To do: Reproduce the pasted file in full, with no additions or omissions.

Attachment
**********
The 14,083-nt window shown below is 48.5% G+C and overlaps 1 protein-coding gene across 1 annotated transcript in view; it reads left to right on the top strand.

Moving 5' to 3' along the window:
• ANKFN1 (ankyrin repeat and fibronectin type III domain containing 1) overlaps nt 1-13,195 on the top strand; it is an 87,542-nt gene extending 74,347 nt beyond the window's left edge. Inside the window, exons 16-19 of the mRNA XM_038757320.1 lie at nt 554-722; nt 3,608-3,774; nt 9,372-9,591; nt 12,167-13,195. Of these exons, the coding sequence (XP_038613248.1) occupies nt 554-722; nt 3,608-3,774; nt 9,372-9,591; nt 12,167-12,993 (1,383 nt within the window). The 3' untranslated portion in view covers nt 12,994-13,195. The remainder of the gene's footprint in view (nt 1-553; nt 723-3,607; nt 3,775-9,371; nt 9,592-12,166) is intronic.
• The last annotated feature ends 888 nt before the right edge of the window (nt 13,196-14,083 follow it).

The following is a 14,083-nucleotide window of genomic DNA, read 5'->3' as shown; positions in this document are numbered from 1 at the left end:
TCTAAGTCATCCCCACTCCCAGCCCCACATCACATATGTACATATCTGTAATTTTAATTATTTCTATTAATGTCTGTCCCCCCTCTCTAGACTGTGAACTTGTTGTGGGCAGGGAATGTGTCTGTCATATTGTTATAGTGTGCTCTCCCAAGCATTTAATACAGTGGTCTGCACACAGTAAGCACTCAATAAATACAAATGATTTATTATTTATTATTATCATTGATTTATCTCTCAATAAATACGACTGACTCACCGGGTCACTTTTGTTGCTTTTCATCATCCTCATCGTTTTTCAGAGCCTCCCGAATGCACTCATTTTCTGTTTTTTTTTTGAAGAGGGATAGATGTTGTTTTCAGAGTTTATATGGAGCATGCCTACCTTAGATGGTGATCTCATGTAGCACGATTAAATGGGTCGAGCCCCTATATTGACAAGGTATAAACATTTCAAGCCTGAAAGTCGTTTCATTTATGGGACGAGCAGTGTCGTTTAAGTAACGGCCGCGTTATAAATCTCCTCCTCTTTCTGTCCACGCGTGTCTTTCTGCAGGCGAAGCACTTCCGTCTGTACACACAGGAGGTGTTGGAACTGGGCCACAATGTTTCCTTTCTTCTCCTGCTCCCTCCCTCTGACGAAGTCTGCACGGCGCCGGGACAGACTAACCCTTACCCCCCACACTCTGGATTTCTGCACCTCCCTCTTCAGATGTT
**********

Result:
The 14,083-nt window shown below is 48.5% G+C and overlaps 1 protein-coding gene across 1 annotated transcript in view; it reads left to right on the top strand.

Moving 5' to 3' along the window:
• ANKFN1 (ankyrin repeat and fibronectin type III domain containing 1) overlaps nt 1-13,195 on the top strand; it is an 87,542-nt gene extending 74,347 nt beyond the window's left edge. Inside the window, exons 16-19 of the mRNA XM_038757320.1 lie at nt 554-722; nt 3,608-3,774; nt 9,372-9,591; nt 12,167-13,195. Of these exons, the coding sequence (XP_038613248.1) occupies nt 554-722; nt 3,608-3,774; nt 9,372-9,591; nt 12,167-12,993 (1,383 nt within the window). The 3' untranslated portion in view covers nt 12,994-13,195. The remainder of the gene's footprint in view (nt 1-553; nt 723-3,607; nt 3,775-9,371; nt 9,592-12,166) is intronic.
• The last annotated feature ends 888 nt before the right edge of the window (nt 13,196-14,083 follow it).

The following is a 14,083-nucleotide window of genomic DNA, read 5'->3' as shown; positions in this document are numbered from 1 at the left end:
TCTAAGTCATCCCCACTCCCAGCCCCACATCACATATGTACATATCTGTAATTTTAATTATTTCTATTAATGTCTGTCCCCCCTCTCTAGACTGTGAACTTGTTGTGGGCAGGGAATGTGTCTGTCATATTGTTATAGTGTGCTCTCCCAAGCATTTAATACAGTGGTCTGCACACAGTAAGCACTCAATAAATACAAATGATTTATTATTTATTATTATCATTGATTTATCTCTCAATAAATACGACTGACTCACCGGGTCACTTTTGTTGCTTTTCATCATCCTCATCGTTTTTCAGAGCCTCCCGAATGCACTCATTTTCTGTTTTTTTTTTGAAGAGGGATAGATGTTGTTTTCAGAGTTTATATGGAGCATGCCTACCTTAGATGGTGATCTCATGTAGCACGATTAAATGGGTCGAGCCCCTATATTGACAAGGTATAAACATTTCAAGCCTGAAAGTCGTTTCATTTATGGGACGAGCAGTGTCGTTTAAGTAACGGCCGCGTTATAAATCTCCTCCTCTTTCTGTCCACGCGTGTCTTTCTGCAGGCGAAGCACTTCCGTCTGTACACACAGGAGGTGTTGGAACTGGGCCACAATGTTTCCTTTCTTCTCCTGCTCCCTCCCTCTGACGAAGTCTGCACGGCGCCGGGACAGACTAACCCTTACCCCCCACACTCTGGATTTCTGCACCTCCCTCTTCAGATGTT